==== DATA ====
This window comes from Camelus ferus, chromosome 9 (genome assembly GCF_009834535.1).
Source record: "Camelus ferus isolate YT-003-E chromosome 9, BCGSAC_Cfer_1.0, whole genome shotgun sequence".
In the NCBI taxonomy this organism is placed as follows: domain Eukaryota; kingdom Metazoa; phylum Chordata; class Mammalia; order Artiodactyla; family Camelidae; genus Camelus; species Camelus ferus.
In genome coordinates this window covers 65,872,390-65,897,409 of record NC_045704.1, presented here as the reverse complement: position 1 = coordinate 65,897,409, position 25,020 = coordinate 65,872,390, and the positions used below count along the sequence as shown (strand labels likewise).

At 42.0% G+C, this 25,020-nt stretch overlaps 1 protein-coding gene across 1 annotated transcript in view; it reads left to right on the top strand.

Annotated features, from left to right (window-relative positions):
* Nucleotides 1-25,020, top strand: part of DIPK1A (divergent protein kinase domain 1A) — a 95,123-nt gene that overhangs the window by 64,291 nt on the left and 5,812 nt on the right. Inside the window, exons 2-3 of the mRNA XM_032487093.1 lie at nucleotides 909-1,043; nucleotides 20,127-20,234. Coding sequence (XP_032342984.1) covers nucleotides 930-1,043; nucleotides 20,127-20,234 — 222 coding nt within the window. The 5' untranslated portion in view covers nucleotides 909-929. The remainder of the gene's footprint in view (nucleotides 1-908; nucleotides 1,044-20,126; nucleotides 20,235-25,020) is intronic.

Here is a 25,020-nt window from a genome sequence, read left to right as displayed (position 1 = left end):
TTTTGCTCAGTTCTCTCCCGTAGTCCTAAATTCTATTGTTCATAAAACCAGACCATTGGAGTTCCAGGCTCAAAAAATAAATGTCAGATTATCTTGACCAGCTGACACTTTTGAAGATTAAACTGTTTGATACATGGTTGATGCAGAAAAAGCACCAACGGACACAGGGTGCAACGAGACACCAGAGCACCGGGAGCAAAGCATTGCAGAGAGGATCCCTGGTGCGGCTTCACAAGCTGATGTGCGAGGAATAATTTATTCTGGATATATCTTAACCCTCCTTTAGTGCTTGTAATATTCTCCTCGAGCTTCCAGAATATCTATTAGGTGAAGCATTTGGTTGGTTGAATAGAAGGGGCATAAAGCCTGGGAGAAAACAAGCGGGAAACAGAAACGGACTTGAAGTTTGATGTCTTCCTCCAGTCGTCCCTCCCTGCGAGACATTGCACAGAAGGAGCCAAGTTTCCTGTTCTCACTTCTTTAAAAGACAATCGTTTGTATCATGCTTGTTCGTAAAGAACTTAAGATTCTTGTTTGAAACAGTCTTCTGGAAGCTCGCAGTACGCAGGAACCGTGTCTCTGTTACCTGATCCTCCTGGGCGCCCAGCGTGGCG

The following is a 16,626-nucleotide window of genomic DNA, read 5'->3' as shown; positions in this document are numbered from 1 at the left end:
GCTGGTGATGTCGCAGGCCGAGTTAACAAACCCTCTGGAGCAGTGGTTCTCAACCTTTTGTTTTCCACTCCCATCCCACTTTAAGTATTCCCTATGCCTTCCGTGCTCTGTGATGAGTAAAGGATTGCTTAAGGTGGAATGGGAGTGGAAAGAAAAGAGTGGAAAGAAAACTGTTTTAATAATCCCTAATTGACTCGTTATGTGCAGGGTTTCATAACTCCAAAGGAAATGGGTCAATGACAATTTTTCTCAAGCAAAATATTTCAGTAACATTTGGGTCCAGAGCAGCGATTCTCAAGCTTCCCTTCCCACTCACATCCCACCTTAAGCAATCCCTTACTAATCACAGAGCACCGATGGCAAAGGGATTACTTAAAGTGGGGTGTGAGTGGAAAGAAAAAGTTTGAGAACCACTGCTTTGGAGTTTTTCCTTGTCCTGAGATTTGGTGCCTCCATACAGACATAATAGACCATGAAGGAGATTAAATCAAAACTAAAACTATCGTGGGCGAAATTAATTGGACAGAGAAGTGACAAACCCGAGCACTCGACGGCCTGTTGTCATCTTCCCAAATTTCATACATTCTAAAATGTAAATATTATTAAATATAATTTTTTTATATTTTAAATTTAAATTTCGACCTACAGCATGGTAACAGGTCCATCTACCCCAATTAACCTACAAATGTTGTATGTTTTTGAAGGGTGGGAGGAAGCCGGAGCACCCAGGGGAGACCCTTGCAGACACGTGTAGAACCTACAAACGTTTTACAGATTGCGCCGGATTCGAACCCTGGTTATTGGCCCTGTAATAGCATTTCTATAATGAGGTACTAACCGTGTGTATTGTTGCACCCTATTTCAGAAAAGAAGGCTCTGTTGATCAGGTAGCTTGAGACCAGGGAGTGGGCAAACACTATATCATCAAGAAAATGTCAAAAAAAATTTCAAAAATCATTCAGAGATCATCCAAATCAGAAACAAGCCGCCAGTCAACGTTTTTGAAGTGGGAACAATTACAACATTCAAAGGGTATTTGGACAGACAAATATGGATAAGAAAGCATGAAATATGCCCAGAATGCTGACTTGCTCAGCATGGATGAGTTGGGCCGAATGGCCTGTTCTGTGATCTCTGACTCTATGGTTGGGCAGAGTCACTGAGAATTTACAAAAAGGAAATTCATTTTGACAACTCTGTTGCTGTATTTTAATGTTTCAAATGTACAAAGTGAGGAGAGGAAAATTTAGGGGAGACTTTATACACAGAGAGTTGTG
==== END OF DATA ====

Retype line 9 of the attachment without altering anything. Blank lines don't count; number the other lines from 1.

TTTTGCTCAGTTCTCTCCCGTAGTCCTAAATTCTATTGTTCATAAAACCAGACCATTGGAGTTCCAGGCTCAAAAAATAAATGTCAGATTATCTTGACCAGCTGACACTTTTGAAGATTAAACTGTTTGATACATGGTTGATGCAGAAAAAGCACCAACGGACACAGGGTGCAACGAGACACCAGAGCACCGGGAGCAAAGCATTGCAGAGAGGATCCCTGGTGCGGCTTCACAAGCTGATGTGCGAGGAATAATTTATTCTGGATATATCTTAACCCTCCTTTAGTGCTTGTAATATTCTCCTCGAGCTTCCAGAATATCTATTAGGTGAAGCATTTGGTTGGTTGAATAGAAGGGGCATAAAGCCTGGGAGAAAACAAGCGGGAAACAGAAACGGACTTGAAGTTTGATGTCTTCCTCCAGTCGTCCCTCCCTGCGAGACATTGCACAGAAGGAGCCAAGTTTCCTGTTCTCACTTCTTTAAAAGACAATCGTTTGTATCATGCTTGTTCGTAAAGAACTTAAGATTCTTGTTTGAAACAGTCTTCTGGAAGCTCGCAGTACGCAGGAACCGTGTCTCTGTTACCTGATCCTCCTGGGCGCCCAGCGTGGCG